The TAA is implemented through mandatory contract clauses in government contracts over the threshold amount and country of origin representations and certifications made by companies responding to a federal contract solicitation, as prescribed by the Federal Acquisition Regulation Part 25.4 and FAR 52.225-3 through 52.225-6. A product’s country of origin must be disclosed when it is manufactured in a nondesignated country.
Telecommunications Firm to Pay Us $1 Million to Settle
Alleged Violations of the Trade Agreements Act
PRESS RELEASE FROM THE DEPARTMENT OF JUSTICE
ADC Telecommunications Inc. will pay the United States $1 million to resolve allegations that the company submitted false claims to federal agencies when it sold telecommunications goods manufactured in countries prohibited by the Trade Agreements Act (TAA).
From October 2005 through December 2008, ADC manufactured and sold telecommunications hardware, such as communication modems, extender modules and shelf adapters to various federal agencies through its General Services Administration (GSA) Multiple Award Schedule contract. This settlement resolves allegations disclosed by the company that it knowingly manufactured and sold products from countries such as China that do not have reciprocal trade agreements with the United States and are not on the list of designated countries. The client government agencies included a number of federal agencies, including the Departments of Defense, Homeland Security and Interior.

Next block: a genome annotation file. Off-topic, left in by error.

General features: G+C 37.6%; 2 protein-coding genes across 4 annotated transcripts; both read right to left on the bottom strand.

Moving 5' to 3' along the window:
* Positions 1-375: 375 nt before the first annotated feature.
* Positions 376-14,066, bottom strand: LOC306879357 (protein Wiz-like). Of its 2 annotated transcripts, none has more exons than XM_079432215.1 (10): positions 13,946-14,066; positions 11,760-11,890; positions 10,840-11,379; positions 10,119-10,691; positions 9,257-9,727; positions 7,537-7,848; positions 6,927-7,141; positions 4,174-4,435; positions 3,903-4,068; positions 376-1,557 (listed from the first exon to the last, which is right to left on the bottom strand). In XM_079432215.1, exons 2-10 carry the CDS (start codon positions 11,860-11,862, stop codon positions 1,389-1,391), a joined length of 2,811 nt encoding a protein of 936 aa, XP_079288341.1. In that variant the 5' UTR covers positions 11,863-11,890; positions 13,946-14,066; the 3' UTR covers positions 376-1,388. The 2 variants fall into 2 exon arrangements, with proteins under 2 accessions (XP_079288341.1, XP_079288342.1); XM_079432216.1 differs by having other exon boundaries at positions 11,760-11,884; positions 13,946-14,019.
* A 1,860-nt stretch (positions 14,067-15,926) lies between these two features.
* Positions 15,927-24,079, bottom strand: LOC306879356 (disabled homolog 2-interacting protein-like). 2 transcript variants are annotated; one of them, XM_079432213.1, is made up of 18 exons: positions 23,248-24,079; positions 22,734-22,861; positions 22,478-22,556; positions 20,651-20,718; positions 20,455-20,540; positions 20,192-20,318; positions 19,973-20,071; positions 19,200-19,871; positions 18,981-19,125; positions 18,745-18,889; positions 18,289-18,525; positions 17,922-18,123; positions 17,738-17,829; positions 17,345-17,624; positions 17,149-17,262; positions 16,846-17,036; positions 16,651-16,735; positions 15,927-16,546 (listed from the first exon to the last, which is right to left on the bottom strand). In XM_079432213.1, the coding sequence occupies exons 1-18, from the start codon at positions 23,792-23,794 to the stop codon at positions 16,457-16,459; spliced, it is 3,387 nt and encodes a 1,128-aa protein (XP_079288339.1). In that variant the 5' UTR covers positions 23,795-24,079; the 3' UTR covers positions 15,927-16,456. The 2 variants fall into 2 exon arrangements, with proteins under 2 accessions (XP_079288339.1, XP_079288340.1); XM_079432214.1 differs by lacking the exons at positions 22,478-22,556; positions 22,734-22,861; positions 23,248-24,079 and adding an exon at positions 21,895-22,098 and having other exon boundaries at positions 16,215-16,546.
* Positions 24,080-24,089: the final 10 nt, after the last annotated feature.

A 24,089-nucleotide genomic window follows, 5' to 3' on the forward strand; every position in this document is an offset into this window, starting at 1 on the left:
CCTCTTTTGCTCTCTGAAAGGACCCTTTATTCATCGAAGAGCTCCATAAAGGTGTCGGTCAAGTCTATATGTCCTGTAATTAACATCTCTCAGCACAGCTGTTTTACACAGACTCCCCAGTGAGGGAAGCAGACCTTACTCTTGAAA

Compliance with the TAA is required by GSA Multiple Award Schedule contracts. Goods purchased under these contracts must be manufactured in one of a list of designated countries deemed to trade fairly with the United States.
“Protecting the federal procurement process is central to the mission of the Department of Justice,” said Stuart Delery, Acting Assistant Attorney General for the Department of Justice’s Civil Division. “It is incumbent upon contractors that supply products to federal agencies to abide by the legal requirements designed to protect U.S. trade interests.”
“This settlement demonstrates this office’s commitment to ensure that products sold to the government are made in countries that respect and adhere to our nation’s trade policies,” said Ronald C. Machen Jr., the U.S. Attorney for the District of Columbia. “We expect all companies who do business with the United States to understand and comply with the laws that govern their transactions.”
GSA Inspector General Brian Miller stated “We appreciate ADC’s cooperation in the OIG’s investigation of this matter.”
This matter was jointly handled by the GSA Office of the Inspector General, the Justice Department’s Civil Division and the U.S. Attorney’s Office for the District of Columbia.